How about a game of bridge?

There is increasing research to prove that keeping one’s brain active and stimulated can keep it healthy and young and stave off mental decline and conditions such as Dementia. Healthcare providers now believe that social interaction together with challenging mental activities is very important for mental health in old age. So it is no wonder then that a game of Bridge, which provides the ideal combination of the two, is seen as a hugely beneficial activity for senior citizens. This complex card game is said to activate that part of the brain involved in memory, sequencing and visualizing. Moreover bridge is played in a foursome and this provides plenty of social interaction, especially since a single session typically lasts several hours.

In the years gone by, Bridge was a very popular table sport in Sri Lanka, and was widely played across the country. During those days, bridge clubs were commonly formed amongst friends, as well as by associations for various professionals such as lawyers, doctors etc. Today unfortunately it is kept alive by small groups of enthusiasts. One such enterprising individual is Rex Perera, the founder of The Vajira Bridge Centre, a club where one can both learn and play the game.

Rex Perera was a Civil and Structural Engineer who settled into quiet retirement in 2003. He had been always passionate about bridge and continued to play the game with friends and family after retirement. A close friend and fellow bridge aficionado was Wasantha Senanayake who was keen to revive the game especially within the armed forces. He encouraged Rex to formulate tutorials for the Kotelawala Defense Academy so that officers from the Army, Navy and Air Force could take up the game.  Rex embarked on the project, however unfortunately due to unavoidable reasons it fell through. Soon after though, word spread about Rex’ endeavors and he was approached by his niece and her friend to teach them the game. One thing led to the other and Rex’ bridge coaching efforts culminated with the launch of the Vajira Bridge Centre.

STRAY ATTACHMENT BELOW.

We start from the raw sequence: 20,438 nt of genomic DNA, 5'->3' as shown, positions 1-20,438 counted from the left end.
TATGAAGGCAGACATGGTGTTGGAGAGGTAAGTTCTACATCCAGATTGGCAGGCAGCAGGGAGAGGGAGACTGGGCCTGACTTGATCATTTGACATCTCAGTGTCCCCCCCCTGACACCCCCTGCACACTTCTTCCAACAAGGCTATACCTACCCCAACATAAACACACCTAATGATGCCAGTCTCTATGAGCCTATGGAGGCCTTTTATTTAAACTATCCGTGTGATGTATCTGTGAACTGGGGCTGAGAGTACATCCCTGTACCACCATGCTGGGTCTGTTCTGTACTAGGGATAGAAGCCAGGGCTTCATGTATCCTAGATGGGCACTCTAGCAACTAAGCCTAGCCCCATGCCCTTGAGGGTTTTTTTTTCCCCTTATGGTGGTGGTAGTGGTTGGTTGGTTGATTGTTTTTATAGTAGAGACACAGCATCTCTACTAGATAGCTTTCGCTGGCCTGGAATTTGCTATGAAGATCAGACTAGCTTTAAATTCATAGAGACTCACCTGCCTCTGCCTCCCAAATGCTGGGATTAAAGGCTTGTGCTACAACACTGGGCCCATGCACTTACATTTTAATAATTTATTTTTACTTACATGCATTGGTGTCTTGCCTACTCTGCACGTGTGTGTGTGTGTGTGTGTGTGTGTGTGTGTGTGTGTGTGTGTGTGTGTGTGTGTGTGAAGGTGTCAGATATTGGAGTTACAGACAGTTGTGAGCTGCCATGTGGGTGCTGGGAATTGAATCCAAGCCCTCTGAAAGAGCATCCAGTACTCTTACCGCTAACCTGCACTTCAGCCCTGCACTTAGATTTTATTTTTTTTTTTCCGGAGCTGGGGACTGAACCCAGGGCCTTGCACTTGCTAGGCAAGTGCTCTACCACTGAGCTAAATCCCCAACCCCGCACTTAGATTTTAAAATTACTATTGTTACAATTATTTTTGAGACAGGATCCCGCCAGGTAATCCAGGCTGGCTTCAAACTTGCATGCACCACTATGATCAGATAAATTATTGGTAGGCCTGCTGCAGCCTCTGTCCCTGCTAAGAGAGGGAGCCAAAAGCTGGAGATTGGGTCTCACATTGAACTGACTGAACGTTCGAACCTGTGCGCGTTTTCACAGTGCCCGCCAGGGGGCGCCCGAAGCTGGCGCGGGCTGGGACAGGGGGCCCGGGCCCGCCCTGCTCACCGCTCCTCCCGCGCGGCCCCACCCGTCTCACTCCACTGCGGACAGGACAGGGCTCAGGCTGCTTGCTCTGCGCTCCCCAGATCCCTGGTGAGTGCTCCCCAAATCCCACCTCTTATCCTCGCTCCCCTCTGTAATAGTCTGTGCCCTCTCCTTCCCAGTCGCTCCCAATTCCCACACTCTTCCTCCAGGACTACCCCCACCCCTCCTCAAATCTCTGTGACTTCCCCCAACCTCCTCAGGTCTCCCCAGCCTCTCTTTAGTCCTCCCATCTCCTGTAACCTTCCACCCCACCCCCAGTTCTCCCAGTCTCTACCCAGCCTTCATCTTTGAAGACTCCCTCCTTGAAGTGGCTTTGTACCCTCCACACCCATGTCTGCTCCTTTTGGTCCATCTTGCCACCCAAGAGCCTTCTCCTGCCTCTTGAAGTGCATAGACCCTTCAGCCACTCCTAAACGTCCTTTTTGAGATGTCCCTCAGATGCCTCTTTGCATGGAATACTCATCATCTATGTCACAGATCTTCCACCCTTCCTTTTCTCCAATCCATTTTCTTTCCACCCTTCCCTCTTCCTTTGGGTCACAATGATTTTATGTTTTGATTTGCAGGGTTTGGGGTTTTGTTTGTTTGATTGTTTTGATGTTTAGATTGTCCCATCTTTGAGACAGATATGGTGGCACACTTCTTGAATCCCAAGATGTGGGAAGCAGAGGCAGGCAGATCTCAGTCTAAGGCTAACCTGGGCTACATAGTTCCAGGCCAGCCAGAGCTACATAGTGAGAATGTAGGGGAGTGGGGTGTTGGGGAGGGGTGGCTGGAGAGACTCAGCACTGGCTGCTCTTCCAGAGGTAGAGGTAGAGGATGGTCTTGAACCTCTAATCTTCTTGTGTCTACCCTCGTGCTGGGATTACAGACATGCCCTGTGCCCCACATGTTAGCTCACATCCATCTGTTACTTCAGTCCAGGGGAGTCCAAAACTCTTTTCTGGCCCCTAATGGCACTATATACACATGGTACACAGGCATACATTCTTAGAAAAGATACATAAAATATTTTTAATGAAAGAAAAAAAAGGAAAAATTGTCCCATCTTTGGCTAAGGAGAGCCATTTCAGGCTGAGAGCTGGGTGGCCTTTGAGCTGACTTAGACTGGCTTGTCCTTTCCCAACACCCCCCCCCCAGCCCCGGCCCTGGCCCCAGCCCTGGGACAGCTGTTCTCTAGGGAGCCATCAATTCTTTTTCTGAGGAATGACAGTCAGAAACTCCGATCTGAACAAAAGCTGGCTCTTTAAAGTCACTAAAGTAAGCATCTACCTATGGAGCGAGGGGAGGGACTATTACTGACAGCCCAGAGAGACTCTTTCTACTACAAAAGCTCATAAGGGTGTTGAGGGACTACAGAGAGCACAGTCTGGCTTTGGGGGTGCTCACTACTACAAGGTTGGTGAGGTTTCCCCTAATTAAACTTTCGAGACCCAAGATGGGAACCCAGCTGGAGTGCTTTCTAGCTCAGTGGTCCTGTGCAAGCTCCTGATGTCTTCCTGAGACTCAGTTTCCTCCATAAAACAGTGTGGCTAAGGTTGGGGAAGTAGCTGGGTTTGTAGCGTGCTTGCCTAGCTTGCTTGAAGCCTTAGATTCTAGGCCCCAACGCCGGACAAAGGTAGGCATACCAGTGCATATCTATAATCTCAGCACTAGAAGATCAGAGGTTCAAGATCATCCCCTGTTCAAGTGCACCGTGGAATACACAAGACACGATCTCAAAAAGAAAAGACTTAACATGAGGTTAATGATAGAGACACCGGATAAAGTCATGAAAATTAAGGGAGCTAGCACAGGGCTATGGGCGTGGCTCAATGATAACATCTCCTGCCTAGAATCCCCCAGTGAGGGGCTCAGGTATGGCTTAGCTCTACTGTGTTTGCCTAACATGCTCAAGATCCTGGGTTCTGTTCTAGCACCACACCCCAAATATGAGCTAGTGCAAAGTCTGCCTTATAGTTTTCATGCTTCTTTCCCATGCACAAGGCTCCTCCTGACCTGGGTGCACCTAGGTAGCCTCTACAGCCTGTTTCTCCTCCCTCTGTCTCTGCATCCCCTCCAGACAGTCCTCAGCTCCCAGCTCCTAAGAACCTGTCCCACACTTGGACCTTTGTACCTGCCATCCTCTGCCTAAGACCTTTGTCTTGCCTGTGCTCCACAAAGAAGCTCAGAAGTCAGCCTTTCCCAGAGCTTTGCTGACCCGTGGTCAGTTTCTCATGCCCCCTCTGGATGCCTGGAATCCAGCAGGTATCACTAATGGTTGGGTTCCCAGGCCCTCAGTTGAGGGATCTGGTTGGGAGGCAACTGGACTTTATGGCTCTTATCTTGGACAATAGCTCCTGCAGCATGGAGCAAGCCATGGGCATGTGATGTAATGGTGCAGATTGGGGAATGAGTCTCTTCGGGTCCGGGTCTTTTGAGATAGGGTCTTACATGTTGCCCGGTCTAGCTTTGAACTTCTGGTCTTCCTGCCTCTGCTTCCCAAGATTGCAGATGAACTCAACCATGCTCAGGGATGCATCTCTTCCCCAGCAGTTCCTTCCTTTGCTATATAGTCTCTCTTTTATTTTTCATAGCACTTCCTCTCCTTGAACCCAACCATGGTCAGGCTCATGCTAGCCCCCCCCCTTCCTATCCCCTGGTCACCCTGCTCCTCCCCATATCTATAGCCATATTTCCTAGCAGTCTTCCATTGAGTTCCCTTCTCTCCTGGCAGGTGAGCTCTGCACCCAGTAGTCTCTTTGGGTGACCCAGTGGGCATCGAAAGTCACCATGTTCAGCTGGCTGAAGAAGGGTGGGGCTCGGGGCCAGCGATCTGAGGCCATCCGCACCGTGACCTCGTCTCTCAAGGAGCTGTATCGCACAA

The Vajira Bridge Centre is affiliated to Bridge Federation of Sri Lanka. The main aim of the Centre is to provide a space for both beginners and serious players to play. Every Tuesday amateurs tournaments are held at the club, and on Sundays the professionals have their tournaments. On other week days Rex teaches beginners how to play the game. “It’s a myth that bridge is difficult,” says Rex encouragingly. “Bridge is actually very simple to learn. It takes a lot of practice to master though. Every game poses new challenges, which is why players get so absorbed in the game. This is a game that appeals to players across ages and my club has members who are young adults as well retired professionals.  These days with computers and the internet, people look to gadgets to provide them with easy entertainment. Perhaps this is why games like bridge, which were very popular in Sri Lanka, are losing ground. However, there are a great many benefits to the game and, if you ask any bridge player they will tell you that it can also be a whole lot of fun. Once you start playing bridge it is very easy to get hooked on it. In fact I have been contacted by Sri Lankan expats, as well as people from other countries, who want to play bridge even whilst they are on holiday here. The local members are also very committed players. I would however like to see many more Sri Lankans taking up this amazing game. We will be happy to help interested players to learn the various aspects of the game and will find partners for them as well.”

The Vajira Bridge Centre is located at No 141 Vajira Road Colombo 5, and the centre’s website is

Mr. Rex Perera’s mobile number is 0777514189 and his email address is

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